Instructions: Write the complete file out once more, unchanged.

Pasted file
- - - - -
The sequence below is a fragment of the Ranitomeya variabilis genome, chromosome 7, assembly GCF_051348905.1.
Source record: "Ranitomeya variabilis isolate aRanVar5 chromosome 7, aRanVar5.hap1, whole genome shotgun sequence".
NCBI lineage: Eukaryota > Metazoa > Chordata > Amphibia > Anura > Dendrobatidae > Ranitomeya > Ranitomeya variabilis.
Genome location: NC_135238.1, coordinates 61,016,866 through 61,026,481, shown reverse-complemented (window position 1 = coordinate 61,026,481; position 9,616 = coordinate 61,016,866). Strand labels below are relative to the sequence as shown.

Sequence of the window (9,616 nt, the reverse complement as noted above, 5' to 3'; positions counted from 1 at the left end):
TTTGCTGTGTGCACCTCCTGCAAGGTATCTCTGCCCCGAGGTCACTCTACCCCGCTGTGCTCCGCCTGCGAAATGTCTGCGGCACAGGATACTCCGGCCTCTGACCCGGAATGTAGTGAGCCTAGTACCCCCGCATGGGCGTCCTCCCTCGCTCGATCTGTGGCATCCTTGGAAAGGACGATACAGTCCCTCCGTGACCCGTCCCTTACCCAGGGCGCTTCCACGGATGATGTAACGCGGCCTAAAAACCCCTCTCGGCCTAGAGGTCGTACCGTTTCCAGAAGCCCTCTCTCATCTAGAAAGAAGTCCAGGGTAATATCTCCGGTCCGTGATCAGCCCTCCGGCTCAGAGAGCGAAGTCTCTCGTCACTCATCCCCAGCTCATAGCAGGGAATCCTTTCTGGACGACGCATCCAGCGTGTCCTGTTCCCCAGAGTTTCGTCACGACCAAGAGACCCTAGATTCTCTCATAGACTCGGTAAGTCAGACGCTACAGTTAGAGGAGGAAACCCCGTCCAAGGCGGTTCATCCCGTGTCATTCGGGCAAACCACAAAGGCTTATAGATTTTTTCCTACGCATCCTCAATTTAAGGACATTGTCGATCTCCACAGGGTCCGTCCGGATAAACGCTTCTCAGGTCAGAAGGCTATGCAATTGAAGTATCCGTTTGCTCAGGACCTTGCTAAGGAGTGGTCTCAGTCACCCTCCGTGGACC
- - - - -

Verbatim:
The sequence below is a fragment of the Ranitomeya variabilis genome, chromosome 7, assembly GCF_051348905.1.
Source record: "Ranitomeya variabilis isolate aRanVar5 chromosome 7, aRanVar5.hap1, whole genome shotgun sequence".
NCBI lineage: Eukaryota > Metazoa > Chordata > Amphibia > Anura > Dendrobatidae > Ranitomeya > Ranitomeya variabilis.
Genome location: NC_135238.1, coordinates 61,016,866 through 61,026,481, shown reverse-complemented (window position 1 = coordinate 61,026,481; position 9,616 = coordinate 61,016,866). Strand labels below are relative to the sequence as shown.

Sequence of the window (9,616 nt, the reverse complement as noted above, 5' to 3'; positions counted from 1 at the left end):
TTTGCTGTGTGCACCTCCTGCAAGGTATCTCTGCCCCGAGGTCACTCTACCCCGCTGTGCTCCGCCTGCGAAATGTCTGCGGCACAGGATACTCCGGCCTCTGACCCGGAATGTAGTGAGCCTAGTACCCCCGCATGGGCGTCCTCCCTCGCTCGATCTGTGGCATCCTTGGAAAGGACGATACAGTCCCTCCGTGACCCGTCCCTTACCCAGGGCGCTTCCACGGATGATGTAACGCGGCCTAAAAACCCCTCTCGGCCTAGAGGTCGTACCGTTTCCAGAAGCCCTCTCTCATCTAGAAAGAAGTCCAGGGTAATATCTCCGGTCCGTGATCAGCCCTCCGGCTCAGAGAGCGAAGTCTCTCGTCACTCATCCCCAGCTCATAGCAGGGAATCCTTTCTGGACGACGCATCCAGCGTGTCCTGTTCCCCAGAGTTTCGTCACGACCAAGAGACCCTAGATTCTCTCATAGACTCGGTAAGTCAGACGCTACAGTTAGAGGAGGAAACCCCGTCCAAGGCGGTTCATCCCGTGTCATTCGGGCAAACCACAAAGGCTTATAGATTTTTTCCTACGCATCCTCAATTTAAGGACATTGTCGATCTCCACAGGGTCCGTCCGGATAAACGCTTCTCAGGTCAGAAGGCTATGCAATTGAAGTATCCGTTTGCTCAGGACCTTGCTAAGGAGTGGTCTCAGTCACCCTCCGTGGACC